Library filed under Impact on Bats
Since bats are long-lived and slow to breed, population stability requires high survival rates in adults. But the onset of white-nose syndrome and a growing wind energy industry threaten these rates. The authors doubt their observations are sustainable.
The study found that half of red bats killed in the area were not local residents and probably summered at locations far from the wind turbines, whereas nearly all of the hoary bats summered locally. The red bats represented a single, massive breeding population in the hundreds of thousands to millions of individuals. In contrast, the hoary bats represented a relatively small group.
Environmental activists have scored another victory against construction of wind turbines they say will do serious and irreversible harm to already endangered species. ...The panel upheld the appeal because of the risk of serious and irreversible harm to the Little Brown Bat and Blanding’s Turtle.
The Ontario Environmental Review Tribunal released this decision partially granting an appeal of the Province's decision to approve the White Pines wind energy facility. The panel upheld the appeal because of the risk of serious and irreversible harm to the Little Brown Bat and Blanding’s Turtle. The White Pines wind facility, as proposed, consists of 29 wind turbines with a nameplate capacity of 59.45 megawatts (MW). The Project will be located within the ward of South Marysburgh and a small portion of Athol, Prince Edward County. The background details of the case before the Tribunal are provided below. The full decision can be accessed by clicking the links on this page.
Collisions with wind turbines worldwide and the disease white-nose syndrome in North America lead the reported causes of mass death in bats since the onset of the 21st century. These new threats now surpass all prior known causes of bat mortality, natural or attributed to humans. A comprehensive study reveals trends in the occurrence and causes of multiple mortality events in bats as reported globally for the past 200 years, shedding new light on the possible factors underlying population declines.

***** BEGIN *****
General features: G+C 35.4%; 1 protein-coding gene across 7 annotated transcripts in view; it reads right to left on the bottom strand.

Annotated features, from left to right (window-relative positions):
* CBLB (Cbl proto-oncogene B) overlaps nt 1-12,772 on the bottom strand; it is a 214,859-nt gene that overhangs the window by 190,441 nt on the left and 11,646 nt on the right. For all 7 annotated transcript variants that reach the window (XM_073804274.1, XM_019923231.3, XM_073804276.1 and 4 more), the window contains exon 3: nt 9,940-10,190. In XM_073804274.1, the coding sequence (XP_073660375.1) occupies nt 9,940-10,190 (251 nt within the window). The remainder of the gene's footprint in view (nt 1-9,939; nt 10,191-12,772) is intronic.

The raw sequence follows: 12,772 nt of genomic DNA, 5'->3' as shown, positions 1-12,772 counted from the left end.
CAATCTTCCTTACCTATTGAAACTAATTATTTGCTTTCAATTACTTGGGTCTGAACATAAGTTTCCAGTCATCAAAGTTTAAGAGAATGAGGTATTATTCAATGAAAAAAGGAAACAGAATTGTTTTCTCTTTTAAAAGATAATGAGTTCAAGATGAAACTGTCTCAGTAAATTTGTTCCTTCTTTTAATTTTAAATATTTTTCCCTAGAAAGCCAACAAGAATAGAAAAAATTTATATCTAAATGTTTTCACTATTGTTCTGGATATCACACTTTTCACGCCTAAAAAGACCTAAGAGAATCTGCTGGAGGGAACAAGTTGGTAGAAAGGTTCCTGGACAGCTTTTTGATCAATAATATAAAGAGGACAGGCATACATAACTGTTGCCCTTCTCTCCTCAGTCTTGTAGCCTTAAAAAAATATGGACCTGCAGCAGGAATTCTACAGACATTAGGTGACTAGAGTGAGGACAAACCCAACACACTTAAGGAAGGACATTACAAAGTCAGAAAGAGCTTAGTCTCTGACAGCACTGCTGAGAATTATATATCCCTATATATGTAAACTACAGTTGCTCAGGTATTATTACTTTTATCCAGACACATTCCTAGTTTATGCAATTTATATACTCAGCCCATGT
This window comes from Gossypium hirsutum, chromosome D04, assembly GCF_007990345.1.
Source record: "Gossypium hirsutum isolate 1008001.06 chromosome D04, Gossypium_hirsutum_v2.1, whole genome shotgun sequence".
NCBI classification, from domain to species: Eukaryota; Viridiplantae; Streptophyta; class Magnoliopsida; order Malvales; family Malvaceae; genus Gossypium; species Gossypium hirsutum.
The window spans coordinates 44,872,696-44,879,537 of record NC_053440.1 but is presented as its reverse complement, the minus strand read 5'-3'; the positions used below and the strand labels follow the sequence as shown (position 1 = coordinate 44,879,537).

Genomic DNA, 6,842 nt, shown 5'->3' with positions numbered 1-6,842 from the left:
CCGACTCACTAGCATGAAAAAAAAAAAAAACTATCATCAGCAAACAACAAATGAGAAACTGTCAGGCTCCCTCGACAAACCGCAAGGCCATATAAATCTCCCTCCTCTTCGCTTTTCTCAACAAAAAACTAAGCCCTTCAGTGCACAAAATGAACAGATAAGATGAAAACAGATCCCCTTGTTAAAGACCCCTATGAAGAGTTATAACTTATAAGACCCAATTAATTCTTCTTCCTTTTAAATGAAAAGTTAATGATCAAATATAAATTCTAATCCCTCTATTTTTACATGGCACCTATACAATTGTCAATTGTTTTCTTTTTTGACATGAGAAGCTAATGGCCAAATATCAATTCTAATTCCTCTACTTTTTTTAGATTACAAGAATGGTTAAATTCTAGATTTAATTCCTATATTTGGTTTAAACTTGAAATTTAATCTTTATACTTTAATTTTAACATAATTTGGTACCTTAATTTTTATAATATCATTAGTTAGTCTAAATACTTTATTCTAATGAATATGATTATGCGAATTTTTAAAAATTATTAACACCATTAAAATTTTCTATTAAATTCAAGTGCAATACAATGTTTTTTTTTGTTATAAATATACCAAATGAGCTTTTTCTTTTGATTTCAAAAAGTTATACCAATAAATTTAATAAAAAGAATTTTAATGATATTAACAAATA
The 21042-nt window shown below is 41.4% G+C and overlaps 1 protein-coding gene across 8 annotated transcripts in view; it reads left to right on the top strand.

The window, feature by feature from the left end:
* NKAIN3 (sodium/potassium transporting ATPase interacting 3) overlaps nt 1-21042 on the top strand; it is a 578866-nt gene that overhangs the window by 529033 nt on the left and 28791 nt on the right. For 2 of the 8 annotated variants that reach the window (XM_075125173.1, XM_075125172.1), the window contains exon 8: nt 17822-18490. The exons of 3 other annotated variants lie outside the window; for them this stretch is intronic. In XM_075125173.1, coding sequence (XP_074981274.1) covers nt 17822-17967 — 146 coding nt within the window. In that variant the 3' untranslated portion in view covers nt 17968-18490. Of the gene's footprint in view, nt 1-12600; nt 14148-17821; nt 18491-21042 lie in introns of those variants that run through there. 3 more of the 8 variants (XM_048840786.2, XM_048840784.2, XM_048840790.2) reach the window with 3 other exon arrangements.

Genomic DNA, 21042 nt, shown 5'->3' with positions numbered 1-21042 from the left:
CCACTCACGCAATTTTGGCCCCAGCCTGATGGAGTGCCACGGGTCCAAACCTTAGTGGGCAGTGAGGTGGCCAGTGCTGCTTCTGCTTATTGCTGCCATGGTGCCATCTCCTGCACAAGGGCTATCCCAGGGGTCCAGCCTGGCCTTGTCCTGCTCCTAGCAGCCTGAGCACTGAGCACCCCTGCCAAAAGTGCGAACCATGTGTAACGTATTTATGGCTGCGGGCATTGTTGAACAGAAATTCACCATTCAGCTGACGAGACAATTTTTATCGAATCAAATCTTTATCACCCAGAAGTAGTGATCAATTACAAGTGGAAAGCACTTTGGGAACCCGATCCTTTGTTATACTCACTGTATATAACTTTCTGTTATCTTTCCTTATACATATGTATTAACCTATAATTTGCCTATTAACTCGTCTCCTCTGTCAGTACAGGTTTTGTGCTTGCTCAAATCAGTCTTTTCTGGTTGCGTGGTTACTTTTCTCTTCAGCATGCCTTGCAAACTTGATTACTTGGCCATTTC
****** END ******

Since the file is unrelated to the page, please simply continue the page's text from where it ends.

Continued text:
This new study examines bat mortality events including impacts from operating wind energy facilities. The global expansion of industrial wind energy production has resulted in multiple fatalities reported from wind turbines in North America, Europe, South America, Africa, and Australia, most during the past decade (See Appendix S6 of the report). Estimates that include bias corrections range to thousands of bat deaths annually at some facilities. Cumulative deaths of bats at turbines tabulated for Europe for the period 2003–2013 involved 5626 bats of 27 species in 18 countries, only a fraction of the likely mortality. In some regions, deaths of some species at wind turbines far exceed other known sources of mortality (Cryan 2011). Causes of susceptibility to wind turbines are not fully understood. To acess the full report click the links on this page.
The bald eagle recovery program in Iowa is perhaps our state’s best wildlife management success story to date, but progress is being lost due to the mass killing of bald eagles by industrial wind turbines. This conflict between industry and environment is now playing out near Fairbank, Iowa located in Fayette County, where shell companies Mason Wind (parent firm is China’s largest naval defense contractor) and Optimum Renewables (parent company is a German wind services firm) are attempting to build their wind farm in an area known for bald eagle habitats.
As for the wind turbines, any federally run turbines are required to shut down when the bats are migrating in the spring or fall, McCumber said. The base has three wind turbines that provide power to its groundwater treatment plants and two for the PAVE PAWS radar station. Typically, it’s on nights when the winds are light or nonexistent that the turbines stop spinning because the bats are likely on the move, he said.